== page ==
Things That Keep Us Up At Night (Part 3): The Battle Between Business and Creative Tasks + Small Business Finances

BusinessAndCreative

Each year, I invite my clients to participate in the Lucky Break client survey. I ask you all sorts of things: about your business, small business finances, where you turn for advice, how confident you feel in various aspects of your business, and what’s keeping you awake at night.

 

Several hundred people rose to the occasion this year (thank you!) and I’ve been sharing some of the most common responses. I sifted through hundreds of survey answers to discover that the vast majority of replies fell under one of five main umbrellas. In part one of this blog series, I talked about entrepreneur anxiety and the deep-seated fears of failure that many of us harbor. In part two, I dug deep into the daily entrepreneur overwhelm and our difficulty connecting with ideal customers.

 

Small Business Finances | Balancing Creative and Business Tasks

 

But those aren’t the only things rumbling across our brain waves at 1am. We have a few other things that lay heavy on our minds… the information that appears as bulleted items below represents verbatim responses from the Lucky Break community. In the final installment of this blog series, I’m talking about the worries around small business finances and the constant battle between the left + ride sides of our brains.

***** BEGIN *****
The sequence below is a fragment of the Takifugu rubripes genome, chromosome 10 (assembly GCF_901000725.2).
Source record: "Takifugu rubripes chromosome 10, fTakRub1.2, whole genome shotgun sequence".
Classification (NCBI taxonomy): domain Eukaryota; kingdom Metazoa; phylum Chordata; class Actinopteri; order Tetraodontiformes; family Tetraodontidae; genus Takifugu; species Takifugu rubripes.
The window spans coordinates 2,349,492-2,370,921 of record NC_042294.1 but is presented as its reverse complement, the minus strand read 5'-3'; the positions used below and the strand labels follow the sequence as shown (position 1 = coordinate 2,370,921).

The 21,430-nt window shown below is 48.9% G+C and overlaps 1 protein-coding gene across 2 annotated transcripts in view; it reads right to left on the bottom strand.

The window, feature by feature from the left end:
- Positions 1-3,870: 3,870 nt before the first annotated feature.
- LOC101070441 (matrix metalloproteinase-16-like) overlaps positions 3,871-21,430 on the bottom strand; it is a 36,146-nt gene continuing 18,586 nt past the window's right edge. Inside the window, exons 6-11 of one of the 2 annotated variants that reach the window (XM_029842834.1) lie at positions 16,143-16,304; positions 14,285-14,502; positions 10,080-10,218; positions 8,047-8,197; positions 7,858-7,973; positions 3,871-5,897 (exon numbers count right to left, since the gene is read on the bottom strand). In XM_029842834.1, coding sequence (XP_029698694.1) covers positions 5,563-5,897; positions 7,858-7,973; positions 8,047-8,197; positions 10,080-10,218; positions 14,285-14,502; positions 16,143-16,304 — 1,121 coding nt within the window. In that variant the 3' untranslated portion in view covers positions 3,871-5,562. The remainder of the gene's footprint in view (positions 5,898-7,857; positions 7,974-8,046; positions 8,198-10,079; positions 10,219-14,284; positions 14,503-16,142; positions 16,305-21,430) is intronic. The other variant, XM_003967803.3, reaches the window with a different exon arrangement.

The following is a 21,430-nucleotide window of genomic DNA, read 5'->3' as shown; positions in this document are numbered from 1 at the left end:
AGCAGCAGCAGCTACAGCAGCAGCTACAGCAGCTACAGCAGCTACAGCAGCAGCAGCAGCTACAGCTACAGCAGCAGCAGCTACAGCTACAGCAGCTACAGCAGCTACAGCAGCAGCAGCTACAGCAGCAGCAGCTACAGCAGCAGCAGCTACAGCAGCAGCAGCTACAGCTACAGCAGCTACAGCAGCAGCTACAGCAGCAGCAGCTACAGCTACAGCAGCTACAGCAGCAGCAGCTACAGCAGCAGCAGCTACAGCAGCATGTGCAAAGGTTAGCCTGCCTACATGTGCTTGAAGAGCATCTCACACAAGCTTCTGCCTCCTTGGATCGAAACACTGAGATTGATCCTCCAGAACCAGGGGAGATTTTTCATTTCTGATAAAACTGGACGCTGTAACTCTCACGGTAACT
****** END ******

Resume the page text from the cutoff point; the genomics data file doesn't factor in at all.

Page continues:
THE CONSTANT BATTLE BETWEEN OUR BUSINESS + CREATIVE TO DO LISTS

  • Keeping on top of the minutia of running a business while also focusing on the tree top-level creativity and visioning of being a CEO.
  • Balancing production work and creativity.
  • Finding a way to step away from production so that I can grow the business side of things, and design more.
  • Wondering how to pull myself into a more hands-off role as designer so I can do more of what I truly love, which has nothing to do with my business.

 

I think it’s fair to say that 95% of my clients are more drawn to the “creative” side of their business. Things like new product development, production, and packaging design light them up.  But the bookkeeping, taxes, marketing, HR side of the business? Most don’t feel even the tiniest spark of inspiration when servicing those aspects of their company.  Sound familiar?  But the creative brands that have staying power pay as much (if not more) attention to the “business” side of the business. Those that don’t either struggle silently for years- working more than they ever imagined for far less profit than they imagined- or they close up shop in years 2-4 after giving the business a good romp.

 

BusinessAndCreative2

 

The less “sexy” side of the business? The one you’re less excited by and less comfortable with? That’s the area where we need to throw most of our muscle. That’s what self-development is all about… challenging yourself. Getting to the root of what makes you uncomfortable. Learning new skill sets. Reframing your perspective. That’s not just some self-help “woo woo”… that’s the heart of entrepreneurship.